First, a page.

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Red Cross: Severe shortage of type O blood

February 27, 2019
By

American-Red-Cross-Blood-Drive 2016The American Red Cross has a severe shortage of type O blood and urges type O donors – as well as eligible blood and platelet donors of all blood types – to give now to ensure lifesaving patient care isn’t impacted this winter.

Type O blood is the most in-demand blood type, helping patients facing life-threatening conditions and emergencies every day. Type O negative blood can be transfused to patients with any blood type and is what emergency room personnel reach for when there’s no time to determine a patient’s blood type. Type O positive blood is also especially needed because it is the most transfused blood type and can be given to Rh-positive patients of any blood type.

Right now, the Red Cross has less than a three-day supply of most blood types, and blood products are being distributed to hospitals faster than donations are coming in. Recent snowstorms and severe weather in many parts of the country have forced hundreds of blood drive cancellations, causing more than 20,000 blood and platelet donations to go uncollected.

Individuals of all blood types – especially type O – are asked to make an appointment to donate blood or platelets by downloading the free American Red Cross Blood Donor App, visitingRedCrossBlood.org or calling 1-800-RED CROSS (1-800-733-2767).

Upcoming blood donation opportunities in Marshall County are: March 17th at McMillen Athletic Center at the Culver Academies from 1 p.m. to 7 p.m.   On March 21st the blood mobile will be at the Argos United Methodist Church at 540 North MIchgian Street from 1:30 p.m. to 5:30 p.m.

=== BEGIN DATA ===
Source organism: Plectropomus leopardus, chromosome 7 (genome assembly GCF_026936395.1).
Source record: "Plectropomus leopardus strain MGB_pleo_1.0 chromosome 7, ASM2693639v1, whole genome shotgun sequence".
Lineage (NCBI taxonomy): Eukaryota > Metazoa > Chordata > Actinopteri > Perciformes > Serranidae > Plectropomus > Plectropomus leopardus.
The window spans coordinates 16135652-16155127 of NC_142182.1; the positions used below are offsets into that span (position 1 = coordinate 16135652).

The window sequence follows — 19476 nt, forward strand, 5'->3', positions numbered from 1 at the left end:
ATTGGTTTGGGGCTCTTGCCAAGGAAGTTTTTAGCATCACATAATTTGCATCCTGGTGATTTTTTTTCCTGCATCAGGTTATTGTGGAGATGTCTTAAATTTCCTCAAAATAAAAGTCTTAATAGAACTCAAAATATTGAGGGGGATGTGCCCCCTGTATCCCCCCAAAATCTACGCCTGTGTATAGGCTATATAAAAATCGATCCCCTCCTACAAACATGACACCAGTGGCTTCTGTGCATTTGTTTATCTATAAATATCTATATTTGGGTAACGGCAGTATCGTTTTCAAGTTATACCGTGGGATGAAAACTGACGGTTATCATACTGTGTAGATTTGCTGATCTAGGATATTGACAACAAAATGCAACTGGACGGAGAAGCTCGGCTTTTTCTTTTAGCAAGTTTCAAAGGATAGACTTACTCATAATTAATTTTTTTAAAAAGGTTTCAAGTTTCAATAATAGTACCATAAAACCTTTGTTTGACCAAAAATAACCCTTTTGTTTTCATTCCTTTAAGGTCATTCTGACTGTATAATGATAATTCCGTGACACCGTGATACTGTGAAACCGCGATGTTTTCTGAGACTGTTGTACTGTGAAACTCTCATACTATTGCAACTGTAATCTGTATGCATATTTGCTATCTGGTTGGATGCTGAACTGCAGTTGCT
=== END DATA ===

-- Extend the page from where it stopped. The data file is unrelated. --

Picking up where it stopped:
How to donate blood

Simply download the American Red Cross Blood Donor App, visit RedCrossBlood.org or call 1-800-RED CROSS (1-800-733-2767) to make an appointment or for more information. All blood types are needed to ensure a reliable supply for patients. A blood donor card or driver’s license or two other forms of identification are required at check-in. Individuals who are 17 years of age in most states (16 with parental consent where allowed by state law), weigh at least 110 pounds and are in generally good health may be eligible to donate blood. High school students and other donors 18 years of age and younger also have to meet certain height and weight requirements.

 

Blood and platelet donors can save time at their next donation by using RapidPass® to complete their pre-donation reading and health history questionnaire online, on the day of their donation, before arriving at the blood drive. To get started, follow the instructions atRedCrossBlood.org/RapidPassor use the Blood Donor App.